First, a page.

The workflow which follows is one which I have developed over a considerable period. It is by no means the only possible workflow, nor is it perfect. No doubt it will continue to develop over time. You may find it useful as a guide to assist you in developing your own workflow.
Until very recently I used Lightroom to prepare images for editing in Photoshop. I found myself doing less and less in Lightroom as any changes made in Lightroom are hard-wired into the image which is sent to Photoshop. In addition, several of the Lightroom tools (such as the HSL panel) are more limited than their Photoshop equivalents. As a result I no longer use Lightroom.
A couple of points are worth noting:
- not every step in the workflow will be needed for every image.
- the order is only a rough guide. Sometimes it’s a whole lot messier! For example, I may crop at a much earlier stage if I’m certain of the composition.
1 Capture images
I’ve included this in the workflow as it’s the origin of post-processing. It’s important to underline the connection between the thinking that goes on when images are captured and the subsequent post-processing. This helps to make sure I’ve captured the information I’ll need to post-process effectively. For example, if I am shooting a scene that has a very high dynamic range, then I’ll often bracket shots with a view to merging them later in Photoshop.
2 Import RAW files (to your computer’s filing system)
There are many ways to organise images in a filing system. There’s no right answer but it makes sense to have a coherent structure in which files can be easily found. Many photographers opt for a time-based approach, perhaps supplemented by keywords, collections and/or favourites. I favour a subject-based structure.
I use Adobe Bridge (and sometimes Windows File Explorer ) to manage my files. I copy files directly from my camera cards to the relevant folders. I’ve found it liberating not to have to worry about importing files into Lightroom and maintaining a catalogue.
- Files are organised by subject in a folder hierarchy which has a single parent folder: ‘Photography’.
- This hierarchy has 4 main sub-folders: Miscellany, Natural World, People and Places.
- Each of these folders is also broken up into sub-folders.
- At the bottom of each route through the hierarchy is a folder containing edited images.
- Within every single one of these destination folders is a sub-folder called Originals. This is where my RAW files are stored.
Click the image thumbnail below to see a full-size snapshot of Adobe Bridge.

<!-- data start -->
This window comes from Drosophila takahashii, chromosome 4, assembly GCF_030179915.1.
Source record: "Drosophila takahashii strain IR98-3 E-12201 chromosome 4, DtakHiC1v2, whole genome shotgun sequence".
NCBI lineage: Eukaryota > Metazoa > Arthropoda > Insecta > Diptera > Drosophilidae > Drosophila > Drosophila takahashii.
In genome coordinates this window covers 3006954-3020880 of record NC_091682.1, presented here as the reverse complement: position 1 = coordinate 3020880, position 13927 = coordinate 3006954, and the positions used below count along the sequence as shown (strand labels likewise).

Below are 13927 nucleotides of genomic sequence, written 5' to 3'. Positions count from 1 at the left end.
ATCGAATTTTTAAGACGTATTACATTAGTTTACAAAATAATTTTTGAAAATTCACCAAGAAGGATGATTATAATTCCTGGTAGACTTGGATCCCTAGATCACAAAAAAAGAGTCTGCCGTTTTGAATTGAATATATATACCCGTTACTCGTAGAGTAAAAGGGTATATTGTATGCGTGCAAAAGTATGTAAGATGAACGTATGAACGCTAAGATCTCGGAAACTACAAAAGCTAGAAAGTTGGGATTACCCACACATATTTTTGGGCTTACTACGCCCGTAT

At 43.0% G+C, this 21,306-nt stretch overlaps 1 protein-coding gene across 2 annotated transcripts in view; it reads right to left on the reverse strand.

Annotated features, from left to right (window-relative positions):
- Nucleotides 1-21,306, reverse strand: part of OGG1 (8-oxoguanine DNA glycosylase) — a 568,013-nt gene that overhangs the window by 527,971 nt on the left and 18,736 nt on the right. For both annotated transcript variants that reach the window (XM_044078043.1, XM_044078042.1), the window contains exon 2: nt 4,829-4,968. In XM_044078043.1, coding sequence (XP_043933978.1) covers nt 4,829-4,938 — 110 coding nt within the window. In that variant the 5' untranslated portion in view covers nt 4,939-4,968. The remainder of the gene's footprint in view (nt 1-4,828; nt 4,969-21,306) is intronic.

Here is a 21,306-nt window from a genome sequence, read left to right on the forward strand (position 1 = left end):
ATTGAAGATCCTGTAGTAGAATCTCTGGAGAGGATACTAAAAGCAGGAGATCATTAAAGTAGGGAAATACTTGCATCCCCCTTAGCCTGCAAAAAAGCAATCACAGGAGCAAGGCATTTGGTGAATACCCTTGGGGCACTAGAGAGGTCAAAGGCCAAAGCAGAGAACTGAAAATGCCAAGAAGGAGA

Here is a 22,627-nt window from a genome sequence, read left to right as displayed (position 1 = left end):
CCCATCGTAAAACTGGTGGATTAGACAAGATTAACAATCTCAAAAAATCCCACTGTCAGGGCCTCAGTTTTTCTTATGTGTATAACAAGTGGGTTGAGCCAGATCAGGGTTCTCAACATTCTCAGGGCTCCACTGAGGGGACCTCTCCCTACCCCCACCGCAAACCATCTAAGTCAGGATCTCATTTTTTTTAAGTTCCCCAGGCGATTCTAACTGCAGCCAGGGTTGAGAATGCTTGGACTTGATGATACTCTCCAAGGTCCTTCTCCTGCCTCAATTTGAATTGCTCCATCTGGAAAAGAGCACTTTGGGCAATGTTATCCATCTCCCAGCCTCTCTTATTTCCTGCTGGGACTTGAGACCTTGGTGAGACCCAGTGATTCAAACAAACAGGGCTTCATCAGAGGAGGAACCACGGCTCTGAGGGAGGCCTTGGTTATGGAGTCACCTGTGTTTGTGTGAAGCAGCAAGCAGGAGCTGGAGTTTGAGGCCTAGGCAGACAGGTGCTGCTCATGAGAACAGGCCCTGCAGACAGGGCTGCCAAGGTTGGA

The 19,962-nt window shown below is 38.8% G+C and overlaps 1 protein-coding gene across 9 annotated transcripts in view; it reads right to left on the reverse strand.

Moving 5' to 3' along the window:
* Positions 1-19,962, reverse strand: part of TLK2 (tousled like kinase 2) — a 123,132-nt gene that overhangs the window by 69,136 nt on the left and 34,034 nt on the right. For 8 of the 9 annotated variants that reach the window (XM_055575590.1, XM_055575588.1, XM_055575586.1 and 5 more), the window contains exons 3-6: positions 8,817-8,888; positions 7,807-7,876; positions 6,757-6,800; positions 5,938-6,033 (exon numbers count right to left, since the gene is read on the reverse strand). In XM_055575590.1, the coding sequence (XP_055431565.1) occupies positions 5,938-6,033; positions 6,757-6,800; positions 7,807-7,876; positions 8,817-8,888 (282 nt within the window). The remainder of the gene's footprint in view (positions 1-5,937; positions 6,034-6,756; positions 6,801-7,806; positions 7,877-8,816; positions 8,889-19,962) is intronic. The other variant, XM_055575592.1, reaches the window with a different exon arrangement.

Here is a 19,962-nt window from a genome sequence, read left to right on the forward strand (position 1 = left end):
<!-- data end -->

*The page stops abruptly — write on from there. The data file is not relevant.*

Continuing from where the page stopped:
3 Open and Edit in Adobe Camera RAW (ACR)
When RAW files are opened in Photoshop, ACR will open automatically. At this initial stage, any adjustments made are global in that they will affect the entire image. Editing in ACR is covered in Module 4.
4 Open as Smart Object in Photoshop
The advantages of opening images as Smart Objects are also discussed in Module 4.
5 Content Replacement
I do this as a first editing step assuming there are things I wish to replace. It means that any subsequent layers will already be ‘clean’. Using replacement tools on new empty layers is the best approach as it is non-destructive. However, this is not possible with the simpler version of content-aware fill. In this case the Smart Object will need to be copied to a new layer which then needs to be rasterised (converted to an ordinary image layer) before editing can take place. Once I have completed any replacements, the layer is converted back to a Smart Object.
6 Adjust Tonality/Colour
Next I will adjust the tonality and colour of the image. These adjustments are normally selective in that they will usually be applied only to targeted areas of the image. I make adjustments using any or all of these tools:
- For tonal adjustments I use the Levels and Curves tools. These are applied non-destructively using adjustment layers.
- For colour adjustments I use the Hue/Saturation tool applied non-destructively as an adjustment layer.
- Camera RAW filter. This can be used for a wide variety of tonal and colour adjustments which can be applied to selected areas or to the entire image. Using ACR is also non-destructive so long as it is applied to a Smart Object.
There are other tools which can be used to adjust tonality and colour. Most can be applied as adjustment layers. The tools mentioned in the two sections above cover most of my requirements although I will use others at times.
7 Apply Filters
The Filters menu offers a range of filters, many of which fall into the category of special effects. At this stage, I haven’t included filters in this course. This may change!
This is covered in Module 5.
Adjustments described in steps 6, 7 and 8 can be carried out in any order and will depend on the specific image.
This step is relatively straightforward and includes the following steps:
- Denoise – I use the Define module for this. It is part of the Nik Collection which is distributed by DXO Software.
- Resize – I will only resize if I am creating an image for screen display. (See Module 2)
- Output Sharpening – I will only use this for screen display images. I use Sharpener Pro 3 which is also part of the Nik Collection.
This is covered in Module 2.
Although the course modules loosely follow this workflow, it is not until the final module, ‘Putting it all together’, that this workflow will be demonstrated.